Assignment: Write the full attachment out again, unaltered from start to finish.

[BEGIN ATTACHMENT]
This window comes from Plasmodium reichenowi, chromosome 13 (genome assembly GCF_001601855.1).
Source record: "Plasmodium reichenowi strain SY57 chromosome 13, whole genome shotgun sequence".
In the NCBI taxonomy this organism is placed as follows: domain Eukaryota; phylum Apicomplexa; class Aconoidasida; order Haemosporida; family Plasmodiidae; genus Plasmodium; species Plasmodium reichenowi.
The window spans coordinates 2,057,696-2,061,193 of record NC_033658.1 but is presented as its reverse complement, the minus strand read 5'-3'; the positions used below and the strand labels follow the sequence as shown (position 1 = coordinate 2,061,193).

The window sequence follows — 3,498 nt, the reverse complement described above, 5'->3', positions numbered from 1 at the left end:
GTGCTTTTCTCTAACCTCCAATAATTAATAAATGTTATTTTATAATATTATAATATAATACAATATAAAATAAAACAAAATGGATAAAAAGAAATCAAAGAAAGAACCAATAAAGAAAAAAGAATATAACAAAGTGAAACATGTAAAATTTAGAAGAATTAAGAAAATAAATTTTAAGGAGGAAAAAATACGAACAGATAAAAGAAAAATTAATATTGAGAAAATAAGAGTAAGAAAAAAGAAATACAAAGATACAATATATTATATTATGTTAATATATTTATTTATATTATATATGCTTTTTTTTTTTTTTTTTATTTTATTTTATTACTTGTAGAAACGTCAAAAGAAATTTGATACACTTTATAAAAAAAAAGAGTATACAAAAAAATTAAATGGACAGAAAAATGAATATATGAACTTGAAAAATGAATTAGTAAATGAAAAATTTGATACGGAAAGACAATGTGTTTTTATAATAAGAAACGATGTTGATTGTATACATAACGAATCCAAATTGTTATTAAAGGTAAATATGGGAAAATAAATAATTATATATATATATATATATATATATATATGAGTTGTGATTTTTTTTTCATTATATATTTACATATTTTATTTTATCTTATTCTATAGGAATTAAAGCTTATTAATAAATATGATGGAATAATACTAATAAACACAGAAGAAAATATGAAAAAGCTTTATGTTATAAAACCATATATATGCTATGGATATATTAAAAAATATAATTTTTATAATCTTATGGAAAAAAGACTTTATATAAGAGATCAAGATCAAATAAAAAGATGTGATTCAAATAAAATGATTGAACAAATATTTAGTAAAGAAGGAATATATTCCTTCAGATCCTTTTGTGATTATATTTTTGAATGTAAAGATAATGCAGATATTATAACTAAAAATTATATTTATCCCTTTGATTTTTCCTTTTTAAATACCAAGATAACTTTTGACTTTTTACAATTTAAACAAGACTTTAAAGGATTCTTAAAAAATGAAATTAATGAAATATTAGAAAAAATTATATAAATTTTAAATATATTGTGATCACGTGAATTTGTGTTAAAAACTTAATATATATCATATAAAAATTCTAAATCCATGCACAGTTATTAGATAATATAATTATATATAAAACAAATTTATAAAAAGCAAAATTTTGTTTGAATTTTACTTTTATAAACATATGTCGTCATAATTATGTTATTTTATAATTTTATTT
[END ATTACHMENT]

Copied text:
This window comes from Plasmodium reichenowi, chromosome 13 (genome assembly GCF_001601855.1).
Source record: "Plasmodium reichenowi strain SY57 chromosome 13, whole genome shotgun sequence".
In the NCBI taxonomy this organism is placed as follows: domain Eukaryota; phylum Apicomplexa; class Aconoidasida; order Haemosporida; family Plasmodiidae; genus Plasmodium; species Plasmodium reichenowi.
The window spans coordinates 2,057,696-2,061,193 of record NC_033658.1 but is presented as its reverse complement, the minus strand read 5'-3'; the positions used below and the strand labels follow the sequence as shown (position 1 = coordinate 2,061,193).

The window sequence follows — 3,498 nt, the reverse complement described above, 5'->3', positions numbered from 1 at the left end:
GTGCTTTTCTCTAACCTCCAATAATTAATAAATGTTATTTTATAATATTATAATATAATACAATATAAAATAAAACAAAATGGATAAAAAGAAATCAAAGAAAGAACCAATAAAGAAAAAAGAATATAACAAAGTGAAACATGTAAAATTTAGAAGAATTAAGAAAATAAATTTTAAGGAGGAAAAAATACGAACAGATAAAAGAAAAATTAATATTGAGAAAATAAGAGTAAGAAAAAAGAAATACAAAGATACAATATATTATATTATGTTAATATATTTATTTATATTATATATGCTTTTTTTTTTTTTTTTTATTTTATTTTATTACTTGTAGAAACGTCAAAAGAAATTTGATACACTTTATAAAAAAAAAGAGTATACAAAAAAATTAAATGGACAGAAAAATGAATATATGAACTTGAAAAATGAATTAGTAAATGAAAAATTTGATACGGAAAGACAATGTGTTTTTATAATAAGAAACGATGTTGATTGTATACATAACGAATCCAAATTGTTATTAAAGGTAAATATGGGAAAATAAATAATTATATATATATATATATATATATATATATGAGTTGTGATTTTTTTTTCATTATATATTTACATATTTTATTTTATCTTATTCTATAGGAATTAAAGCTTATTAATAAATATGATGGAATAATACTAATAAACACAGAAGAAAATATGAAAAAGCTTTATGTTATAAAACCATATATATGCTATGGATATATTAAAAAATATAATTTTTATAATCTTATGGAAAAAAGACTTTATATAAGAGATCAAGATCAAATAAAAAGATGTGATTCAAATAAAATGATTGAACAAATATTTAGTAAAGAAGGAATATATTCCTTCAGATCCTTTTGTGATTATATTTTTGAATGTAAAGATAATGCAGATATTATAACTAAAAATTATATTTATCCCTTTGATTTTTCCTTTTTAAATACCAAGATAACTTTTGACTTTTTACAATTTAAACAAGACTTTAAAGGATTCTTAAAAAATGAAATTAATGAAATATTAGAAAAAATTATATAAATTTTAAATATATTGTGATCACGTGAATTTGTGTTAAAAACTTAATATATATCATATAAAAATTCTAAATCCATGCACAGTTATTAGATAATATAATTATATATAAAACAAATTTATAAAAAGCAAAATTTTGTTTGAATTTTACTTTTATAAACATATGTCGTCATAATTATGTTATTTTATAATTTTATTT